For-hire trucking companies added 1,400 payroll jobs in August as the overall U.S. economy added 96,000 nonfarm jobs, according to the latest estimates released Friday, Sept. 7, by the Bureau of Labor Statistics. That’s the weakest month-to-month growth in trucking since April, although BLS had revised July figures upward by 3,700 before calculating the August changes.
Payroll employment in trucking was 1.352 million jobs — up 0.1% over July and 3.8% over August 2011. Trucking employment is up by 117,000 jobs, or 9.5%, from the bottom in March 2010, but it remains 101,900 jobs, or 7.0%, below the peak in January 2007. The number of trucking jobs are up 2.5% since the beginning of the year.
The 96,000-job gain in overall U.S. employment was below expectations and weaker than the 141,000-job increase in July, although it was the second-largest increase since March. The unemployment rate dropped two-tenths of a percentage point to 8.1%.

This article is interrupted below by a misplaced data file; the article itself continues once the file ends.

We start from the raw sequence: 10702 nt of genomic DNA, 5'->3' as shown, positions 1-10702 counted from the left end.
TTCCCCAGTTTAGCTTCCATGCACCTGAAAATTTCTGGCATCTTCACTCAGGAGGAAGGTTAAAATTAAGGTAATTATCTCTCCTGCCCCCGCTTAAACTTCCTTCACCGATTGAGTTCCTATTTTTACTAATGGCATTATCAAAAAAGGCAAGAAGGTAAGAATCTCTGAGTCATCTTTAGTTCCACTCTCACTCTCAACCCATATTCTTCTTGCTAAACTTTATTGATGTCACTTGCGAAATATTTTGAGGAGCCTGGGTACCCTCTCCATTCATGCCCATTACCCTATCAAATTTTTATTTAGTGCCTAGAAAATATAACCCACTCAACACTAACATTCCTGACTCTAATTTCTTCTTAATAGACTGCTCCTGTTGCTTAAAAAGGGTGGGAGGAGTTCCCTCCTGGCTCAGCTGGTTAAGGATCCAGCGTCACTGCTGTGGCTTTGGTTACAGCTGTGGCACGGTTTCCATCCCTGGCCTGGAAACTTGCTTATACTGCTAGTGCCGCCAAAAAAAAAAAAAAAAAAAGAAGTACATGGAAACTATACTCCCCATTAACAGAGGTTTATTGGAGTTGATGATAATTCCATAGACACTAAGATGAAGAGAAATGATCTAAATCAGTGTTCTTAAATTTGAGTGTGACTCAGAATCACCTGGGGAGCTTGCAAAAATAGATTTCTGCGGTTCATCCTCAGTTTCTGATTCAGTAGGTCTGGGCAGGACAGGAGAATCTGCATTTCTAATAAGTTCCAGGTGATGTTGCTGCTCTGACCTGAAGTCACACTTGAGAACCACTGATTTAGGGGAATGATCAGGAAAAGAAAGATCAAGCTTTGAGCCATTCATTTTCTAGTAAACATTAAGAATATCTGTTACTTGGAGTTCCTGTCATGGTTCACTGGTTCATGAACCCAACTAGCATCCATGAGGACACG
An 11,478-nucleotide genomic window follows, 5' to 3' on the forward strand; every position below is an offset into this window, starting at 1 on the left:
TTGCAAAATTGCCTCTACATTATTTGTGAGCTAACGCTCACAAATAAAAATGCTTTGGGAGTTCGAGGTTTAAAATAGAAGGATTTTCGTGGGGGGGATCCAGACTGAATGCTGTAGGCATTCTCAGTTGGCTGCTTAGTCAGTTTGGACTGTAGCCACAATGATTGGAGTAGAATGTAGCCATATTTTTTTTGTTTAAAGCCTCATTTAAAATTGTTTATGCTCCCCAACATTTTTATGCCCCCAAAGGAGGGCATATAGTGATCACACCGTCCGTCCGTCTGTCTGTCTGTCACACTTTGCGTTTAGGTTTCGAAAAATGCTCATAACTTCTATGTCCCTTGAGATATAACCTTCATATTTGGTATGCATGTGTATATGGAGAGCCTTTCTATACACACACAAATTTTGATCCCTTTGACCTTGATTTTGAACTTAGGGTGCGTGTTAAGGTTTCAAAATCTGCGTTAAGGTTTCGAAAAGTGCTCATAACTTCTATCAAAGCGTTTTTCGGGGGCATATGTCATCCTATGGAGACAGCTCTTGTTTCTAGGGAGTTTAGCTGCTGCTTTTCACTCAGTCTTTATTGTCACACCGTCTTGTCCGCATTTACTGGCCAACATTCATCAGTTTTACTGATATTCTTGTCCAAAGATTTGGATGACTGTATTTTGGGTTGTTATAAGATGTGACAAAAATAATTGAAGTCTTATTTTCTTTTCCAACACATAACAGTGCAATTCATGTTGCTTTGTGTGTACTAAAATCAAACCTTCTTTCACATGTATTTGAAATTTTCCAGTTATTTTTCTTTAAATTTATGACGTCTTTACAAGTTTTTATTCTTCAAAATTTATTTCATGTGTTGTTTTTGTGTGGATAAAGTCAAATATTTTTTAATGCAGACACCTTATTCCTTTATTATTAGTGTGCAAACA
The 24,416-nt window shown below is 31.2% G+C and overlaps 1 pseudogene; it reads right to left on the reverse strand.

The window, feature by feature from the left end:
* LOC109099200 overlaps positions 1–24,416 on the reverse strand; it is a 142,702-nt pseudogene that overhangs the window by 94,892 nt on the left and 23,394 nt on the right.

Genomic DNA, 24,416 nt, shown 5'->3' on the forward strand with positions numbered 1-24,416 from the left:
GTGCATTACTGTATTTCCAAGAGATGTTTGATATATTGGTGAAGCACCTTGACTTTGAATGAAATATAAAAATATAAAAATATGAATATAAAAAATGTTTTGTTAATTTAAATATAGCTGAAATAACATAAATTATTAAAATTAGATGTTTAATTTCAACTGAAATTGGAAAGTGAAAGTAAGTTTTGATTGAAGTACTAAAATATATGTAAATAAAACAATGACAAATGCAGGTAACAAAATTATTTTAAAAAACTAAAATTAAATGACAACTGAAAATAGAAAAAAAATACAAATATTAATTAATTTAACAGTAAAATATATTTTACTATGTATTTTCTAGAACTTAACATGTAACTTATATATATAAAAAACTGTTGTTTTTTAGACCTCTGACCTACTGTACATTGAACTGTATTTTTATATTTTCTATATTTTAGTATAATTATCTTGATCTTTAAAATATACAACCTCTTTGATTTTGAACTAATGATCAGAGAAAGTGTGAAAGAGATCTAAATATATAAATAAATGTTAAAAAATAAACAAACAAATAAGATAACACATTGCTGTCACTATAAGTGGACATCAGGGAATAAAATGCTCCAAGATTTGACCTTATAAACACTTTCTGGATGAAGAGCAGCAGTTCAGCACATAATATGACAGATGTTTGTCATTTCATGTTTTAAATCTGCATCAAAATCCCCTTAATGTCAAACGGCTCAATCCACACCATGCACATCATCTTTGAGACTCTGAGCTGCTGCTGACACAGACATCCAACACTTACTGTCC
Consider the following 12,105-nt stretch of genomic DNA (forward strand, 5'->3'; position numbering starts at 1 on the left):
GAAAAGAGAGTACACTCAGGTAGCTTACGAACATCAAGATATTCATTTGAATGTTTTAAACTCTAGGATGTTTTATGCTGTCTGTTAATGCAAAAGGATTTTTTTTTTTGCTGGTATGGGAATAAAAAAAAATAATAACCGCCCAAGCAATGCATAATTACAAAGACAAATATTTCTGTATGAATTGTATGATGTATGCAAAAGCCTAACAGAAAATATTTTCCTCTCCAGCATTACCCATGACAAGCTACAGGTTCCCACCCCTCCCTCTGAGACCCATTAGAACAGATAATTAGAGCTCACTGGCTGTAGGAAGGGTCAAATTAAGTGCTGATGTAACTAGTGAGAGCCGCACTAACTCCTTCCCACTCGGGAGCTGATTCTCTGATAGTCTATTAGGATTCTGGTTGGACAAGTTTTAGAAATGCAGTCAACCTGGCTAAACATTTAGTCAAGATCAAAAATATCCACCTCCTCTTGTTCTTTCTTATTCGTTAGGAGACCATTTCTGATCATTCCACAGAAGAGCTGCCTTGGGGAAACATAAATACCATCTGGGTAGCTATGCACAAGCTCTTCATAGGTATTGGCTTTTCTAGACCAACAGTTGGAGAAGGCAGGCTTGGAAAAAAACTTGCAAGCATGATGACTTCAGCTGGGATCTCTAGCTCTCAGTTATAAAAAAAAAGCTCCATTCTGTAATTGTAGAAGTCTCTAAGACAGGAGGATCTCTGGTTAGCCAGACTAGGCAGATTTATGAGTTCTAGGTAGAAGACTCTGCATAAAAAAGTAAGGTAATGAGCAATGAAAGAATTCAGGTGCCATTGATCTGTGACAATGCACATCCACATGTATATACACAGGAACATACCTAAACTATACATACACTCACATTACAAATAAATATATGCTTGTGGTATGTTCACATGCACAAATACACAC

The BLS numbers for trucking reflect all payroll employment in for-hire trucking, but they don’t include trucking-related jobs in other industries, such as a truck driver for a private fleet. Nor do the numbers reflect the total amount of hiring since they only reflect the number of employees paid during a specified payroll period during the month. Due to high turnover rates, the BLS estimates may overstate the number of job positions due to the methodology used in the agency’s Current Employment Survey.
Affected trucks include model year 2008-2018 Freightliner Cascadia and Western Star 4700, 4900, 5700 and 6900 trucks. DTNA says after hard brake applications, the brake light pressure switch may not activate the brake lights with the light application of the brake pedal.